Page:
Too suspicious of China

Too suspicious of China

The heightened interest in China with Xi Jinping taking over as the new President could be viewed in two ways.

At one level, continuity of state policy, generally, is not moulded by a change in personnel, especially in a country like China, which has a highly regimented ruling class.

At another level, however, it may be argued that the change in the Chinese leadership is also a generational evolution, which nearly always strengthens the hands of “pro-changers”, as the passage of time shifts human minds farther away from seminal historical events.

To take a simple example, the new Chinese Defence Minister, Chang Wanquan, entered military service in 1968, six years after the seminal 1962 India-China border conflict. This is not to suggest that his perspective on India will be necessarily any different from that of his predecessors. But, having said this, it cannot be denied that his approach towards defence issues with India will be tempered wholly by the written word instead of the actual experience of conflict, which is bound to make a difference in the way he, personally, will evaluate issues.

The same applies to the new generation of top-notch leaders. Their world-view is more likely to be shaped by the changing kaleidoscope of international politics since the end of the Cold War than by the events of the post-Second World War world, particularly the ideological split with the Soviet Union in the 1960s, a period when Beijing (then Peking) was bent on establishing itself as a major Asian presence.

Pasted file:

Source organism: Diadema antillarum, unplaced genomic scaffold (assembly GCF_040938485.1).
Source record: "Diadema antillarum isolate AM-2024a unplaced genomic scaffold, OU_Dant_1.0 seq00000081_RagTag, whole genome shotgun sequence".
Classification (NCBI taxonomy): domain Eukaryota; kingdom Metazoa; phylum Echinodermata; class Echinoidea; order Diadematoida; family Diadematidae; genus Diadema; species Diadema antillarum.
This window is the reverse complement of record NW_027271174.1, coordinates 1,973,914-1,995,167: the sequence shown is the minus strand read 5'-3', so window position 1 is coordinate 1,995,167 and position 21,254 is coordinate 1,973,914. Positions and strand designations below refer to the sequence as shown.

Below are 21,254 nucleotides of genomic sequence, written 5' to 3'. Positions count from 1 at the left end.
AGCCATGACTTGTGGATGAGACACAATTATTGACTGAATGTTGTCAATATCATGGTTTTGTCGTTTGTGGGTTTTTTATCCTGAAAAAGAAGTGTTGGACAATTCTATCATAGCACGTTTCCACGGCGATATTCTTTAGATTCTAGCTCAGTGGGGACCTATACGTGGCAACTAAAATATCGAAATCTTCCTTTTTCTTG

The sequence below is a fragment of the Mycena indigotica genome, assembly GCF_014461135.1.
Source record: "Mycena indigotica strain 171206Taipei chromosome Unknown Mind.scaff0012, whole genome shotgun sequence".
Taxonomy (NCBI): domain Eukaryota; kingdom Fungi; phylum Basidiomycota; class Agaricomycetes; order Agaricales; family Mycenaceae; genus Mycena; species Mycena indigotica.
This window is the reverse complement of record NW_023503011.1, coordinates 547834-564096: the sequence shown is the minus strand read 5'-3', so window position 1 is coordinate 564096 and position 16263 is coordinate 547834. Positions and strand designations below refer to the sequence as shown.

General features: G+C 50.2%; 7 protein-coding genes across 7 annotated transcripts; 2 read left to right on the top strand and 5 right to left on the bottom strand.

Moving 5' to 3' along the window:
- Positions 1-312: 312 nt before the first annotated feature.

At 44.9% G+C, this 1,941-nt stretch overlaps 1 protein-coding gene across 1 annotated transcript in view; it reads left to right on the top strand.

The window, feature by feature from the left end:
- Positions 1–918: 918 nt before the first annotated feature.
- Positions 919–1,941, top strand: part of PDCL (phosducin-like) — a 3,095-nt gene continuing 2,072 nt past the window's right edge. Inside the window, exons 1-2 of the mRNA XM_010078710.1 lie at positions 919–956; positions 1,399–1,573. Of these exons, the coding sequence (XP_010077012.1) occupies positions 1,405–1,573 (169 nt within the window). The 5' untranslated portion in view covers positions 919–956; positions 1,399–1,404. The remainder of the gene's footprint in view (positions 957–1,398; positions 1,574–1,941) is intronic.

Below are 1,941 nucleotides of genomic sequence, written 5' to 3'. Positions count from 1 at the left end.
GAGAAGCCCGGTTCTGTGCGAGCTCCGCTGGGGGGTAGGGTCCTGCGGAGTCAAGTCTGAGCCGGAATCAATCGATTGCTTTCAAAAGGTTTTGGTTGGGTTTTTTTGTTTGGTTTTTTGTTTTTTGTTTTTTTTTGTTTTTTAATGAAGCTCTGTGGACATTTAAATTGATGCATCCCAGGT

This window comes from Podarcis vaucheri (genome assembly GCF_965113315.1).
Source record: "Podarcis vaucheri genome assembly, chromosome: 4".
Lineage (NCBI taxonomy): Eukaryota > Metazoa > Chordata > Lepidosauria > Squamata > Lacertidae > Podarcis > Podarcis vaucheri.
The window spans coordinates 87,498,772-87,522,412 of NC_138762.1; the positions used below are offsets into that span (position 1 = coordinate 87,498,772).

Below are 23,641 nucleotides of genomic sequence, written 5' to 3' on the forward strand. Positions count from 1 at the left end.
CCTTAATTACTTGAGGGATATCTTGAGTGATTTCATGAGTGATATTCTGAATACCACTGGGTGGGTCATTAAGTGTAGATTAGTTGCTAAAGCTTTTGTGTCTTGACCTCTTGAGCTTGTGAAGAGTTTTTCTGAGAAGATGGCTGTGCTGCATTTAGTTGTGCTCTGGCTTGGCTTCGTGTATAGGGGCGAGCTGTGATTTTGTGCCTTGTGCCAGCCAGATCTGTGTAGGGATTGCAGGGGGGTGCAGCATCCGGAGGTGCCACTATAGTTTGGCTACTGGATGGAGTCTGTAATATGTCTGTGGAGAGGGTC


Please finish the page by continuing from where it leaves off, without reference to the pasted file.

What this means is that the view from Beijing today, as far as Asia is concerned, is no longer dominated by the Indian presence, which, in fact, more than anything else, led to the 1962 trial of strength.

To the Chinese, much more important today is the economic relationship, the Indian link being just another one not only in Asia but in the world at large. This perhaps throws some light on the March 19 statement of President Xi in which he said that the border conflict was “a leftover from history” and that “solving it would not be easy”. However, he preferred the continuation of “friendly consultations” so that “we can eventually arrive at a fair, reasonable and mutually acceptable settlement”. Importantly, in the same breadth he called for “solid steps” to strengthen the ongoing economic exchange between the two countries so that the India-China relationship could be taken to “a new height”.

It would be safe to expect that Beijing will underscore this bilateral theme. Prime Minister Manmohan Singh will reciprocate with similar sentiments. This is just as well, because it is time for New Delhi to free itself of the ancient mindset which sees a Chinese hand lurking in every corner, out to isolate India both politically and militarily.

In fact, it will not be surprising if, in the near future, one sees clear signs of a gradual Chinese disengagement from Pakistan’s nuclear ambitions, a strategic association which was crafted at a time when, in Beijing’s eyes, there was every need to weaken India in the subcontinent. The road ahead for New Delhi, in its efforts to benefit economically from the Chinese tango, is a tough one.